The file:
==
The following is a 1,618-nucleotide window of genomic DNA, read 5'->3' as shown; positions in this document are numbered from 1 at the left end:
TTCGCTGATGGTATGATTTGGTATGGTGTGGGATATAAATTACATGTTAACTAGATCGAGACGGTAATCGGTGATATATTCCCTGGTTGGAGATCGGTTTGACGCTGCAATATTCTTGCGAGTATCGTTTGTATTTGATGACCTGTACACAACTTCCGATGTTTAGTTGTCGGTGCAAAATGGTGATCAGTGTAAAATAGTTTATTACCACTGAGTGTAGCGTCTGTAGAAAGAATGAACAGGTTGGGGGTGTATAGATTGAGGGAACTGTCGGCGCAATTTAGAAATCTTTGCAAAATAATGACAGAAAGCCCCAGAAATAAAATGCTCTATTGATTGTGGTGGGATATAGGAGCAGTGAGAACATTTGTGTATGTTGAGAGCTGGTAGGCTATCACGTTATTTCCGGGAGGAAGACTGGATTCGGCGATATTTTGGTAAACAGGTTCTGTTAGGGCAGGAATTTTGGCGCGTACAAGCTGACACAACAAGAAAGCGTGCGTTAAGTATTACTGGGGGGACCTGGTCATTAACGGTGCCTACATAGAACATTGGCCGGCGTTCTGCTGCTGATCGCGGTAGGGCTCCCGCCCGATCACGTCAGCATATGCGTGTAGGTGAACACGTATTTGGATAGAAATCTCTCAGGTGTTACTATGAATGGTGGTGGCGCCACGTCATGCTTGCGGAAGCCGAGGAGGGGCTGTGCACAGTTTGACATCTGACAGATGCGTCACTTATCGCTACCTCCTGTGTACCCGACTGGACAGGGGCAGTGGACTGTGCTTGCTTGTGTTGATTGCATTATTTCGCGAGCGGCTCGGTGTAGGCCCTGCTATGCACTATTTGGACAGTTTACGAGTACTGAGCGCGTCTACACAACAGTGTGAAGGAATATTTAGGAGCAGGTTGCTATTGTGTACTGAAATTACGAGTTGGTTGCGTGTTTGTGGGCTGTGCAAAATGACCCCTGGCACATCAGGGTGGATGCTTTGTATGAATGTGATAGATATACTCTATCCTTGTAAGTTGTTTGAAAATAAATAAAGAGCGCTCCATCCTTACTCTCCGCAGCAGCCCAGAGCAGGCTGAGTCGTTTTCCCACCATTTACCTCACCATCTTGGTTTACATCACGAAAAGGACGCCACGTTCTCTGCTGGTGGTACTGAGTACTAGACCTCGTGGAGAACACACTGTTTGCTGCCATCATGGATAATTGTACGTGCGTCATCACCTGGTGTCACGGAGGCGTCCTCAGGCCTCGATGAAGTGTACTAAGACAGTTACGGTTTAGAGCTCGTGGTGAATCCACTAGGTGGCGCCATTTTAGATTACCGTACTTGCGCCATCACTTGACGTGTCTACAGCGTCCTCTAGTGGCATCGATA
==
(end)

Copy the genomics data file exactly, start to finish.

The following is a 1,618-nucleotide window of genomic DNA, read 5'->3' as shown; positions in this document are numbered from 1 at the left end:
TTCGCTGATGGTATGATTTGGTATGGTGTGGGATATAAATTACATGTTAACTAGATCGAGACGGTAATCGGTGATATATTCCCTGGTTGGAGATCGGTTTGACGCTGCAATATTCTTGCGAGTATCGTTTGTATTTGATGACCTGTACACAACTTCCGATGTTTAGTTGTCGGTGCAAAATGGTGATCAGTGTAAAATAGTTTATTACCACTGAGTGTAGCGTCTGTAGAAAGAATGAACAGGTTGGGGGTGTATAGATTGAGGGAACTGTCGGCGCAATTTAGAAATCTTTGCAAAATAATGACAGAAAGCCCCAGAAATAAAATGCTCTATTGATTGTGGTGGGATATAGGAGCAGTGAGAACATTTGTGTATGTTGAGAGCTGGTAGGCTATCACGTTATTTCCGGGAGGAAGACTGGATTCGGCGATATTTTGGTAAACAGGTTCTGTTAGGGCAGGAATTTTGGCGCGTACAAGCTGACACAACAAGAAAGCGTGCGTTAAGTATTACTGGGGGGACCTGGTCATTAACGGTGCCTACATAGAACATTGGCCGGCGTTCTGCTGCTGATCGCGGTAGGGCTCCCGCCCGATCACGTCAGCATATGCGTGTAGGTGAACACGTATTTGGATAGAAATCTCTCAGGTGTTACTATGAATGGTGGTGGCGCCACGTCATGCTTGCGGAAGCCGAGGAGGGGCTGTGCACAGTTTGACATCTGACAGATGCGTCACTTATCGCTACCTCCTGTGTACCCGACTGGACAGGGGCAGTGGACTGTGCTTGCTTGTGTTGATTGCATTATTTCGCGAGCGGCTCGGTGTAGGCCCTGCTATGCACTATTTGGACAGTTTACGAGTACTGAGCGCGTCTACACAACAGTGTGAAGGAATATTTAGGAGCAGGTTGCTATTGTGTACTGAAATTACGAGTTGGTTGCGTGTTTGTGGGCTGTGCAAAATGACCCCTGGCACATCAGGGTGGATGCTTTGTATGAATGTGATAGATATACTCTATCCTTGTAAGTTGTTTGAAAATAAATAAAGAGCGCTCCATCCTTACTCTCCGCAGCAGCCCAGAGCAGGCTGAGTCGTTTTCCCACCATTTACCTCACCATCTTGGTTTACATCACGAAAAGGACGCCACGTTCTCTGCTGGTGGTACTGAGTACTAGACCTCGTGGAGAACACACTGTTTGCTGCCATCATGGATAATTGTACGTGCGTCATCACCTGGTGTCACGGAGGCGTCCTCAGGCCTCGATGAAGTGTACTAAGACAGTTACGGTTTAGAGCTCGTGGTGAATCCACTAGGTGGCGCCATTTTAGATTACCGTACTTGCGCCATCACTTGACGTGTCTACAGCGTCCTCTAGTGGCATCGATA